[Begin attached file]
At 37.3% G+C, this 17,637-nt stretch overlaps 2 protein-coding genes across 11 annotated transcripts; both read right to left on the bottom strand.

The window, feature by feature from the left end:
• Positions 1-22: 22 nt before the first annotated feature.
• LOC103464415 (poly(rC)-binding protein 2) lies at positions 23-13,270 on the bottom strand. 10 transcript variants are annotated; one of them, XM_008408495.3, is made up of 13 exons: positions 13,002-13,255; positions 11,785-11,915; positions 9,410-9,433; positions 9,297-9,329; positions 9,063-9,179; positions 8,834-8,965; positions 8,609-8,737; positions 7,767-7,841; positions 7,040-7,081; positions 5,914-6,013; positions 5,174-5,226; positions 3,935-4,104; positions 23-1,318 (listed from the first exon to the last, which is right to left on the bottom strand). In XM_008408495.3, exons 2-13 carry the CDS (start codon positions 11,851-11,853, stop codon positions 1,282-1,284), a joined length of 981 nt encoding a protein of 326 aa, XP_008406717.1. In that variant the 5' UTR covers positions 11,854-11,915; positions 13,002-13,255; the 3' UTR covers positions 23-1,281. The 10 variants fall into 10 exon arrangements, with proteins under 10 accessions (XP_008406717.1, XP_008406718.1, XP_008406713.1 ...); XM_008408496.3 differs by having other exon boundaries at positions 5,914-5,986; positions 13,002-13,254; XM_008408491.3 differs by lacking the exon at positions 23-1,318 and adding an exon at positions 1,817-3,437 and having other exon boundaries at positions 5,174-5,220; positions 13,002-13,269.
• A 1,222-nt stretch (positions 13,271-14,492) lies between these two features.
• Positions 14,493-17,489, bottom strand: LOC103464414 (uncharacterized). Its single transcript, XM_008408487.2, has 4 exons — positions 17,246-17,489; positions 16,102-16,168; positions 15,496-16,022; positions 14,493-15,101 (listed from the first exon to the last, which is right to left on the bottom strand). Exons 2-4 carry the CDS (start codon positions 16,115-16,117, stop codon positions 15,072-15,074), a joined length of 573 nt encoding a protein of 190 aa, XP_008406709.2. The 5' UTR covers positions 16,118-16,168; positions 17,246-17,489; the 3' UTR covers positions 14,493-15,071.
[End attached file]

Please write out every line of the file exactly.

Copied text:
At 37.3% G+C, this 17,637-nt stretch overlaps 2 protein-coding genes across 11 annotated transcripts; both read right to left on the bottom strand.

The window, feature by feature from the left end:
• Positions 1-22: 22 nt before the first annotated feature.
• LOC103464415 (poly(rC)-binding protein 2) lies at positions 23-13,270 on the bottom strand. 10 transcript variants are annotated; one of them, XM_008408495.3, is made up of 13 exons: positions 13,002-13,255; positions 11,785-11,915; positions 9,410-9,433; positions 9,297-9,329; positions 9,063-9,179; positions 8,834-8,965; positions 8,609-8,737; positions 7,767-7,841; positions 7,040-7,081; positions 5,914-6,013; positions 5,174-5,226; positions 3,935-4,104; positions 23-1,318 (listed from the first exon to the last, which is right to left on the bottom strand). In XM_008408495.3, exons 2-13 carry the CDS (start codon positions 11,851-11,853, stop codon positions 1,282-1,284), a joined length of 981 nt encoding a protein of 326 aa, XP_008406717.1. In that variant the 5' UTR covers positions 11,854-11,915; positions 13,002-13,255; the 3' UTR covers positions 23-1,281. The 10 variants fall into 10 exon arrangements, with proteins under 10 accessions (XP_008406717.1, XP_008406718.1, XP_008406713.1 ...); XM_008408496.3 differs by having other exon boundaries at positions 5,914-5,986; positions 13,002-13,254; XM_008408491.3 differs by lacking the exon at positions 23-1,318 and adding an exon at positions 1,817-3,437 and having other exon boundaries at positions 5,174-5,220; positions 13,002-13,269.
• A 1,222-nt stretch (positions 13,271-14,492) lies between these two features.
• Positions 14,493-17,489, bottom strand: LOC103464414 (uncharacterized). Its single transcript, XM_008408487.2, has 4 exons — positions 17,246-17,489; positions 16,102-16,168; positions 15,496-16,022; positions 14,493-15,101 (listed from the first exon to the last, which is right to left on the bottom strand). Exons 2-4 carry the CDS (start codon positions 16,115-16,117, stop codon positions 15,072-15,074), a joined length of 573 nt encoding a protein of 190 aa, XP_008406709.2. The 5' UTR covers positions 16,118-16,168; positions 17,246-17,489; the 3' UTR covers positions 14,493-15,071.